The Wailers' first single "Simmer Down" was a breakout hit in Jamaica in mid-1964. Ska was the genre of the day and the lyrics of their first single was a call to ease the political tensions that were flaring in Kingston. The group was produced by Clement "Coxsone" or "Coxson" Dodd at his Studio One. This material is relentlessly upbeat and could be compared to Merseybeat to some degree. It's true that The Beatles were an influence on the group, but Curtis Mayfield and the Impressions provided the most inspiration (they covered "Amen" among others). Another highlight is Tosh's "Maga Dog", which he would revisit throughout his career. Often, if the A side was written by Peter Tosh, the credit on the label would read "Peter Touch & The Wailers". The Climb The Ladder collection reflects the fact that these singles were not issued to be compiled, as there is often similarity between tracks. This material, along with the rest of the Volume One cuts can be found on various compilations on Heartbeat Records with "Studio One" in the title. It's difficult to collect The Wailers' material on disc without duplicating tracks repeatedly, which is why I've compiled them in a chronological fashion.
The Wailing Wailers was the actual name of a compilation LP released on Coxson Dodd's label. It was re-released a few times and the song sequencing was slapdash. For our purposes, I've collected all of the 1965 sides chronologically under this title (which was released in 1965). Braithwaite and Kelso had departed by this point. This year was the year of the "Rude Boy" (aka "rebel without a cause"). The Wailers gave voice to this trend in many of their songs in 1965, such as "Hooligans" and "Good Good Rudie". The traditional tune "This Train" was recorded for the first time in 1965 and later revisited in 1967 and 1970, a pattern that the band continued until their split. In such cases, I've chosen the best rendition to add to my lists. The most memorable tune from this batch is "One Love", which Marley famously re-recorded. Disc 2 is composed of alternate takes and a curious instrumental version of The Beatles' "I Should've Known Better" which appeared as an uncredited B side.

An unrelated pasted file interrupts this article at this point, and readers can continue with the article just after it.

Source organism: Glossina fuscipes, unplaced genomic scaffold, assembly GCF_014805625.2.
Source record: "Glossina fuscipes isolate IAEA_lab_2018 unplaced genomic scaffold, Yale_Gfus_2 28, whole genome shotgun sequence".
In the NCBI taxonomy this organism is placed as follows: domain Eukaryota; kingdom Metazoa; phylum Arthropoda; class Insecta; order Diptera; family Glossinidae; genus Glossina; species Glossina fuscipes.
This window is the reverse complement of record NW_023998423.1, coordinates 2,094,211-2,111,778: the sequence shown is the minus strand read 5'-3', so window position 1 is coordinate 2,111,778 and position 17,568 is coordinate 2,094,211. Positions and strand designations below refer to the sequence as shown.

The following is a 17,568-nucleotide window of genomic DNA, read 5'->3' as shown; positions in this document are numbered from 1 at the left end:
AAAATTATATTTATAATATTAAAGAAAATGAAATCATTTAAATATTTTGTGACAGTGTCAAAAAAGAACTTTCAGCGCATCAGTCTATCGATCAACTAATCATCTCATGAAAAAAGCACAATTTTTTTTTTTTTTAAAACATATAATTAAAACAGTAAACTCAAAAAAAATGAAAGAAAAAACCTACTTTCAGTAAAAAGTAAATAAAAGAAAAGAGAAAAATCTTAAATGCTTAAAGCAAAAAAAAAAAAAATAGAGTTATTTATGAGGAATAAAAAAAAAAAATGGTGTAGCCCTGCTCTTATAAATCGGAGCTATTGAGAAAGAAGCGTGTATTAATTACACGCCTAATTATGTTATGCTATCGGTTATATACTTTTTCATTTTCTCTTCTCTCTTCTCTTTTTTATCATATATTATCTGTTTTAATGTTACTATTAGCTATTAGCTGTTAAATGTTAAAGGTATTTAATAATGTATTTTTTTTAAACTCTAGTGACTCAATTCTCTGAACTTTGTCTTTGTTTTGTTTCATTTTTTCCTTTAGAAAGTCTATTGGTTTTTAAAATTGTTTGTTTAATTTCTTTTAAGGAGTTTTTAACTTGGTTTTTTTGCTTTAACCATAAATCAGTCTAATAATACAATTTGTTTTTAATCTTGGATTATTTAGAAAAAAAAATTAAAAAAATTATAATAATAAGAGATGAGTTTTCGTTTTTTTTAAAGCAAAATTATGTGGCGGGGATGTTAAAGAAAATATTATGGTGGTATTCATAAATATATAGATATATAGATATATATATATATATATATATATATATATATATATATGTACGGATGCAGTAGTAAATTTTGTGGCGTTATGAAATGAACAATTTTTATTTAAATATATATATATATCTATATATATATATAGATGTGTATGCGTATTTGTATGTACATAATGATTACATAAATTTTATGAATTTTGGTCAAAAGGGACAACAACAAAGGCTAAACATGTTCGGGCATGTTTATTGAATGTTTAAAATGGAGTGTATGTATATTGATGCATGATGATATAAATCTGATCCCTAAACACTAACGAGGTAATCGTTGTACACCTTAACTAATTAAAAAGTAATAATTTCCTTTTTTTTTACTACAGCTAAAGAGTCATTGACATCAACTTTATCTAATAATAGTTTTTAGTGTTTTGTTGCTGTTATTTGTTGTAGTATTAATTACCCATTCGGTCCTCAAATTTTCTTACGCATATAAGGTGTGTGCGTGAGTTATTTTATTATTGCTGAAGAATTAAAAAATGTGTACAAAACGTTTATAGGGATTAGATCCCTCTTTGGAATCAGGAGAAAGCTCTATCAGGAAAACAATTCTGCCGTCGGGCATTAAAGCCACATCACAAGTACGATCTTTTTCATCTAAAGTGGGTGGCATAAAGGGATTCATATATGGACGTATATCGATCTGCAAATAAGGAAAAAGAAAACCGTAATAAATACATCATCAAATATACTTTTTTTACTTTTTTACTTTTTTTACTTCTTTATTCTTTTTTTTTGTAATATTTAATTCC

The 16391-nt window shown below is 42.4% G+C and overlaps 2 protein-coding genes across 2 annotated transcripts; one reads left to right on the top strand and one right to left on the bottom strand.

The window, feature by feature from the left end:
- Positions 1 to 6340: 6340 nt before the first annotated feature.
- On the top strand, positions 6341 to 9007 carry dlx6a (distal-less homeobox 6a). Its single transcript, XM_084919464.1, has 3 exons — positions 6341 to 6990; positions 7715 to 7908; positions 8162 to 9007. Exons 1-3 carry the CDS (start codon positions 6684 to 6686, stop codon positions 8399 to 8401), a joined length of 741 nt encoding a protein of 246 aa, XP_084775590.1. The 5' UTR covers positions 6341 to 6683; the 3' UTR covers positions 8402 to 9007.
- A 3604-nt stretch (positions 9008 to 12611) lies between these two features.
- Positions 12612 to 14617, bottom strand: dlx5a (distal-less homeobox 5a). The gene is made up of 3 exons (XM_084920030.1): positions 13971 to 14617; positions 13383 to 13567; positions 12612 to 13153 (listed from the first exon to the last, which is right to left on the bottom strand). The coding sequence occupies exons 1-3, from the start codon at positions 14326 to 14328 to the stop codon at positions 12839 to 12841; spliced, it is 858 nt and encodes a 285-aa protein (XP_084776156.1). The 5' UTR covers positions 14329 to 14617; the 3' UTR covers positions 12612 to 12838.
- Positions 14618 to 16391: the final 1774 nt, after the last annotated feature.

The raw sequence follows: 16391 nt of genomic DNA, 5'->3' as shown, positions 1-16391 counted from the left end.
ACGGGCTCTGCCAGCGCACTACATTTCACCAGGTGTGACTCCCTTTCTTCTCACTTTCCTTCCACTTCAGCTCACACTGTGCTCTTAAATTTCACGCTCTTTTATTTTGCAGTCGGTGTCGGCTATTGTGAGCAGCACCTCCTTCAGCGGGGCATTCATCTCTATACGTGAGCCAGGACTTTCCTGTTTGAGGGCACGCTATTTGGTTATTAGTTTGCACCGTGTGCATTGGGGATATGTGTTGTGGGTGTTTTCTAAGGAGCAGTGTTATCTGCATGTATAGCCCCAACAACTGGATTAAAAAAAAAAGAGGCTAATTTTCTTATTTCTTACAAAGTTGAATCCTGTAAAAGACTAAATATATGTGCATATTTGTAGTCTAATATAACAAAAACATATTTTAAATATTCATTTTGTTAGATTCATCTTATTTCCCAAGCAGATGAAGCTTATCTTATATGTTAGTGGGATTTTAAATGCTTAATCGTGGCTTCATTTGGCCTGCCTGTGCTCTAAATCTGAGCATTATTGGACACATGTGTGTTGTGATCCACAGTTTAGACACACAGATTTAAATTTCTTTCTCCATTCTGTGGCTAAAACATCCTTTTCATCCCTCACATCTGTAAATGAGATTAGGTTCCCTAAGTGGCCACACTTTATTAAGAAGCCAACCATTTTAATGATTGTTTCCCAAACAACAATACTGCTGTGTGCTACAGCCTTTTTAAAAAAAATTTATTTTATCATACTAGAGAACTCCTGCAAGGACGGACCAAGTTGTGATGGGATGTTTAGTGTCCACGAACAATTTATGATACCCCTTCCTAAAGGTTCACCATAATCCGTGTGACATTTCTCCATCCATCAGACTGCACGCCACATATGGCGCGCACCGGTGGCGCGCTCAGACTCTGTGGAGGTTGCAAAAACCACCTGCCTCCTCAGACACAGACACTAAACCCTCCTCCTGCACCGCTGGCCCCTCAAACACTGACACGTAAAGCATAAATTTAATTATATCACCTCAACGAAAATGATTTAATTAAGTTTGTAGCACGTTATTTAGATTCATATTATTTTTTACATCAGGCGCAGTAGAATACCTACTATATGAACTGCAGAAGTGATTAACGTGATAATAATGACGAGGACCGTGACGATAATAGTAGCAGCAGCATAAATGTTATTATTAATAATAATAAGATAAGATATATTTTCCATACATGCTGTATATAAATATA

1966 was a year of change for the Wailers. They were still recording with Coxson Dodd, but felt they were being exploited and had little to show for their efforts. Bob moved to Delaware with his mother to work in factories and gather some money to take back to Kingston to further the group's career. In his absence, Peter and Bunny recorded further with Rita Marley (then still Anderson) and Constantine "Vision" Walker. Peter Tosh had written a few of the Wailers cuts up to this point, but now had the latitude to develop his musical personality. Despite being a re-write of James & Bobby Purify's "I'm Your Puppet", "I'm The Toughest" is quite enjoyable. Tosh's take on the traditional folk number "Sinner Man" was later revisited as "Downpressor Man". Bunny Livingston, however, took most advantage of the opening to unleash his singing and writing skills. "Sunday Morning", "I Stand Predominant" and "He Who Feels It Knows It" are a testament to his dormant talent as a writer and front man.